Towards a new left party


In the run-up to Left Unity’s founding conference in November, it’s clear that we need the fullest possible debate and discussion about what kind of party it is that we all want to establish. At its meeting in June, Left Unity’s National Coordinating Group decided that platforms of ten or more people can put resolutions to the founding conference on the same basis as local groups.

Following that decision, a number of Left Unity supporters have drafted and agreed a short statement and longer background document to establish a Left Party Platform, clarifying and establishing a common position arguing for a broadly-based new party of the left as we move towards the founding conference.
The Platform and its documents are a contribution to Left Unity’s ongoing discussion about the nature of a new party and we welcome comments on our perspectives over the coming months. The Platform welcomes new supporters who share our vision of a broadly-based new left party – if you are interested please contact us at:

We look forward to the contributions and views that all local groups, other platforms and supporters of Left Unity will put forward before joining together to found the new party on a democratic basis in November.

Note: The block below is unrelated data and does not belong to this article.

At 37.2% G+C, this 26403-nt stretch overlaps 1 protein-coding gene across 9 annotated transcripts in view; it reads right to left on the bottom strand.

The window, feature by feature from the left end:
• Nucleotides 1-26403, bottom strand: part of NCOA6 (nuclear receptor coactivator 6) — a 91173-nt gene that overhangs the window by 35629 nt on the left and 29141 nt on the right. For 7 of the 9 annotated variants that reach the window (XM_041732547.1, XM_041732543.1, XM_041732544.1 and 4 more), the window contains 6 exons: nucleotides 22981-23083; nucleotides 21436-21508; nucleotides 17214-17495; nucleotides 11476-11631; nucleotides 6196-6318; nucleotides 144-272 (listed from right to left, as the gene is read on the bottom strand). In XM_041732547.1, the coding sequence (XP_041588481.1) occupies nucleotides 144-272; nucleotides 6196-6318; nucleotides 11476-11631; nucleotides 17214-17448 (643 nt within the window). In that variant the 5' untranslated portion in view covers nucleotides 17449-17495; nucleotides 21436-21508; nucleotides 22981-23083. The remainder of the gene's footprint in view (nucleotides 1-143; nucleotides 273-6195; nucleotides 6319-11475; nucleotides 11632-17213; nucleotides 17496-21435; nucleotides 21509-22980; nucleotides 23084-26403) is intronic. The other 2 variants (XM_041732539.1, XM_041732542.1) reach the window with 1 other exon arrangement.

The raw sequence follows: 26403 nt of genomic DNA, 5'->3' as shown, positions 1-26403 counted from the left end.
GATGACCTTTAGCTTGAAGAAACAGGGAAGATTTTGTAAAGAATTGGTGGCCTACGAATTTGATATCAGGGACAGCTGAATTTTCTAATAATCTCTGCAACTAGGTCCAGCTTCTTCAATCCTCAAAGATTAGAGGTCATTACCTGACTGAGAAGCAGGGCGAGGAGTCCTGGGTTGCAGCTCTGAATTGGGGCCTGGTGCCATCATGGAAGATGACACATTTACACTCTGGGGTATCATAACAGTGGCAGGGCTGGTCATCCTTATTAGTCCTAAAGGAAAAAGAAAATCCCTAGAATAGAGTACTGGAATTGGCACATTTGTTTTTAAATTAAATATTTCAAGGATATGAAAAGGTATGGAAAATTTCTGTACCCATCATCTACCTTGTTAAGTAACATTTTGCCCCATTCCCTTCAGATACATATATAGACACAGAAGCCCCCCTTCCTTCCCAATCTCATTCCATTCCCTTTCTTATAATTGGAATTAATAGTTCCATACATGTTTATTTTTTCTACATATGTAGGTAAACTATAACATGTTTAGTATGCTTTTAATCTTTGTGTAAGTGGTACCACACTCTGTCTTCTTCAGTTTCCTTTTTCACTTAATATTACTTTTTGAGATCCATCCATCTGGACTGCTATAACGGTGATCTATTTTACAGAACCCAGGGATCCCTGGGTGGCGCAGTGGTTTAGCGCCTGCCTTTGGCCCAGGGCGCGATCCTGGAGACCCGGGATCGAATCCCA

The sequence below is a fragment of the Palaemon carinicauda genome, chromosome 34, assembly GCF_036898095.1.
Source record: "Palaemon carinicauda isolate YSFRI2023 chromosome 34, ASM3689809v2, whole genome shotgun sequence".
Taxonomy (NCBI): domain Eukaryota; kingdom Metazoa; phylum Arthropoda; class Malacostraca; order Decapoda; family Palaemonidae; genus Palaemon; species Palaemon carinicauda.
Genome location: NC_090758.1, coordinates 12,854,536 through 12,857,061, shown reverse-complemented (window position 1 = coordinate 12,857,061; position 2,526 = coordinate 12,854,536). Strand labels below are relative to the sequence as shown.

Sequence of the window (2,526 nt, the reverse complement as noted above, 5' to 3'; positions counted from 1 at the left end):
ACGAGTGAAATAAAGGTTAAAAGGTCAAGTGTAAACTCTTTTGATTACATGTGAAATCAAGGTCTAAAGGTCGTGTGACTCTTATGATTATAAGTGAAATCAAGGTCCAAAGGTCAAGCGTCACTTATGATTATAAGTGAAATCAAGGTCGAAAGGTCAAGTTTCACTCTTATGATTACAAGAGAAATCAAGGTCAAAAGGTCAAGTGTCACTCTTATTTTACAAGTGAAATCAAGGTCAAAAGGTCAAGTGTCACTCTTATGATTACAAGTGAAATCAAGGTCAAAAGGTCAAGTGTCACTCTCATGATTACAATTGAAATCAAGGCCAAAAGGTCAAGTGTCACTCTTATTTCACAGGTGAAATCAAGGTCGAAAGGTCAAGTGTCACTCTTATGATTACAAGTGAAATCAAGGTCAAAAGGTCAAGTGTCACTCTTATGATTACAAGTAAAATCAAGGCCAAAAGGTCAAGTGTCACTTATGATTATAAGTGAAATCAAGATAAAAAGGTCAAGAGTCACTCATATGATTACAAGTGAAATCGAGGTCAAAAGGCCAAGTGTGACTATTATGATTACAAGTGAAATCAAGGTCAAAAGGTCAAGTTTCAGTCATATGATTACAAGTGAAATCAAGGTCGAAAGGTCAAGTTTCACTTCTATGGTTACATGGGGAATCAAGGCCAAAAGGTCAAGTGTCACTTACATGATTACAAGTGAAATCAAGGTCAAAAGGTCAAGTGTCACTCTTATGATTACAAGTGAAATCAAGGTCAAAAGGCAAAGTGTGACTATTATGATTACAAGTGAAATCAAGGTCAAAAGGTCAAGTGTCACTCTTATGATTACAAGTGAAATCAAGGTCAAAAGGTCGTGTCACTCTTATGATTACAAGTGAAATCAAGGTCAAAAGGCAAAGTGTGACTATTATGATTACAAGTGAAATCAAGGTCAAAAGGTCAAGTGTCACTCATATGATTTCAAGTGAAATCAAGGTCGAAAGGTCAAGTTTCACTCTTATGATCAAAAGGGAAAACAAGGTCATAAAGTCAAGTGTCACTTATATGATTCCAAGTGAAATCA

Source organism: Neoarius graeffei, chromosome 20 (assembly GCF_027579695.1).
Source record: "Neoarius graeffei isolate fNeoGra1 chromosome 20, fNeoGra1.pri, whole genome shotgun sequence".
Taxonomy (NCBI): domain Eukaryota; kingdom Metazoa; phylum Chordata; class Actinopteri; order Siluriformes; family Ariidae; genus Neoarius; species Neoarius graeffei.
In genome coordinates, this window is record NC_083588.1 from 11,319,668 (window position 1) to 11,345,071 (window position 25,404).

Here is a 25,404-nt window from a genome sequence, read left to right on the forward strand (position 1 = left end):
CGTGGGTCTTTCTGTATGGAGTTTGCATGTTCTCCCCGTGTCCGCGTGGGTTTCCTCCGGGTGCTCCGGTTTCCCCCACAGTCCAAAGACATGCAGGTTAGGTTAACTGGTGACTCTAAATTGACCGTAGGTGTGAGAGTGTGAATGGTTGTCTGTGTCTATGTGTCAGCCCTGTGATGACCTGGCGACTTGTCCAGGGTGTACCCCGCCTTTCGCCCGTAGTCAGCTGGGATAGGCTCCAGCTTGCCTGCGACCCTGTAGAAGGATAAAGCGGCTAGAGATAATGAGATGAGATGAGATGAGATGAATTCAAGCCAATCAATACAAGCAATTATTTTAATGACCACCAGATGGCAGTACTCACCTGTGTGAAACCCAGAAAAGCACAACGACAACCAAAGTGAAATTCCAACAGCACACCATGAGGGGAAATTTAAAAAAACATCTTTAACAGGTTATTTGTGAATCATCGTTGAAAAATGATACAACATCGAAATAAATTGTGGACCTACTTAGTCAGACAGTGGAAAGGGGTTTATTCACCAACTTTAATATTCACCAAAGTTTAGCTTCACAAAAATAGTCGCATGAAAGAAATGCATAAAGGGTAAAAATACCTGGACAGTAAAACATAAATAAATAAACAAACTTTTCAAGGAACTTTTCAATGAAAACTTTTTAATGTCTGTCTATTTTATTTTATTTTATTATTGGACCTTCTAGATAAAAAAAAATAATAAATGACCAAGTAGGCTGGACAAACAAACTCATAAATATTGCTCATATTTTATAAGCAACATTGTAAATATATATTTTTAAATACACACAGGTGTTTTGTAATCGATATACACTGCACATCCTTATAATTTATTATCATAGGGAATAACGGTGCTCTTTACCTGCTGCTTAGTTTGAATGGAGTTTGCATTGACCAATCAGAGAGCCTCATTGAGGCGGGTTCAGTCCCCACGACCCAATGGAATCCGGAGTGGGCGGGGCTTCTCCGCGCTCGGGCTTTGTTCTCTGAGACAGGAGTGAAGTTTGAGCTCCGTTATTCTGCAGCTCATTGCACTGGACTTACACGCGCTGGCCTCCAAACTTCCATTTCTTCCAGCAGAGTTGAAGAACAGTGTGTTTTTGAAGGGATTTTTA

The following is a background document proposed by the Left Party platform in conjunction with the proposed Left Party platform statement.


Towards a new left party

Five years since the near-collapse of the global financial system, we continue to face economic and social catastrophe. Trillions of dollars have been poured into the private banks to stave off disaster and the result has been to transfer their debts onto the books of national governments causing an immense sovereign debt crisis. The response of governments, led by the Troika of European institutions, has been to adopt extreme and far-reaching austerity policies. In this way they have sought to make the poor pay for the current crisis whilst simultaneously attempting to deal with the systemic crisis of capitalism by reverting to the form it had in the 1930s, without social protections, which meant a visit to the doctor was to be dreaded because of the cost, and every knock on the door could be another debt collector.